By Michelle Fredrickson, Voiland College of Engineering & Architecture intern

air-monitor-webPULLMAN, Wash. – The Nez Perce Tribe and researchers at Washington State University have received a three-year U.S. Environmental Protection Agency grant to measure air pollution in Lewiston, Idaho.

The researchers in WSU’s Laboratory for Atmospheric Research will use a mobile air quality laboratory to measure formaldehyde and other air pollutants and determine their sources during approximately four weeks this summer and next.

Formaldehyde is an airborne pollutant that can cause negative health effects ranging from sore throats and coughs to lung cancer. Formaldehyde can be directly emitted or can form in the atmosphere from reactions of other pollutants to light.

Several years ago, researchers measured high summer formaldehyde concentrations of up to 22 parts per billion in Lewiston. Two students from Northwest Indian College later conducted a summer research project with WSU faculty to determine the sources of formaldehyde in the region.

The U.S. Department of Health and Human Services’ Agency for Toxic Substance and Disease Registry suggests evaluating formaldehyde levels when long term exposure to the chemical reaches 8 parts per billion, although exceeding that level does not necessarily indicate a health hazard.

The Idaho Division of Public Health found that although the formaldehyde levels measured in the Lewiston area would not result in adverse health effects, the seasonality and elevated levels of pollution warranted further investigation.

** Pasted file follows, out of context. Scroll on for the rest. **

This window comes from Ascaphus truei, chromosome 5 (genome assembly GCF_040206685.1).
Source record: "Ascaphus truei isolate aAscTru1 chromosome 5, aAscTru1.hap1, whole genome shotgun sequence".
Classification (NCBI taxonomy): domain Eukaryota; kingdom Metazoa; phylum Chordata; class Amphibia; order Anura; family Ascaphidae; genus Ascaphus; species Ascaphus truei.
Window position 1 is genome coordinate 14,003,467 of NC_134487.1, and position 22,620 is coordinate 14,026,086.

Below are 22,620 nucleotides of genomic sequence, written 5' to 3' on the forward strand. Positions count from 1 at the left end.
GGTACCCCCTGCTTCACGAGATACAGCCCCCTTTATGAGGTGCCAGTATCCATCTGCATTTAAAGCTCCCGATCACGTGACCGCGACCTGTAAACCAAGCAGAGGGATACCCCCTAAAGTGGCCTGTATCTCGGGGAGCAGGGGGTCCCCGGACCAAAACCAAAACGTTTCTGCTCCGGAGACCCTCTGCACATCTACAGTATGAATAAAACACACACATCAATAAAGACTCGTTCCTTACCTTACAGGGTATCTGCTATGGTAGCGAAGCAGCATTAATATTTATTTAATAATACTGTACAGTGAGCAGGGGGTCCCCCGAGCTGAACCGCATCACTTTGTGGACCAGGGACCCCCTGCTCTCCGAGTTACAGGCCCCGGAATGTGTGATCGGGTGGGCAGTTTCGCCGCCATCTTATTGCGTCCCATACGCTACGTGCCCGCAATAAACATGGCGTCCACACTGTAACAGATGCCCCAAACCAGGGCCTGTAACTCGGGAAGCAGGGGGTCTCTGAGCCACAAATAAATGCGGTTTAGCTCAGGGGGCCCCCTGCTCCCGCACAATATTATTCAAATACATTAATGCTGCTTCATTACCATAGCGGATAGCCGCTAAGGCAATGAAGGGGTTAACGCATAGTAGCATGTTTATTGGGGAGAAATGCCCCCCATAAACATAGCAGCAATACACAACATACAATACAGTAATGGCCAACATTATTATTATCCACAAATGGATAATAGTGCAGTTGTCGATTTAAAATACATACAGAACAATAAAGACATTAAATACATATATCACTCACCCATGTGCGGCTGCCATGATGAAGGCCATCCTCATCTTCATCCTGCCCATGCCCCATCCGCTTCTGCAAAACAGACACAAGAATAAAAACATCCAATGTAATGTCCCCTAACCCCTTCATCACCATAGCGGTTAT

“The levels we found in Lewiston were similar to urban areas, which was surprising because Lewiston is not really an urban area,” said Tom Jobson, professor in WSU’s Department of Civil and Environmental Engineering who is co-leading the project.

Researchers will monitor downstream and upstream wind flow from Lewiston to determine the pollution’s source.

“Wind flow along rivers can exacerbate an air quality problem or can help mitigate it,” said Shelley Pressley, associate research professor.

Once the study is completed, the community can develop and implement strategies for reduction if the source of elevated pollutants is determined.

The WSU researchers, tribe and state health division also are working with the Idaho Department of Environmental Quality on the project. The $419,000 grant will also support community outreach and education.

 

Contacts:
Tom Jobson, WSU civil and environmental engineering, 509-335-2692, tjobson@wsu.edu
Tina Hilding, WSU Voiland College of Engineering and Architecture communications, 509-335-5095, thilding@wsu.edu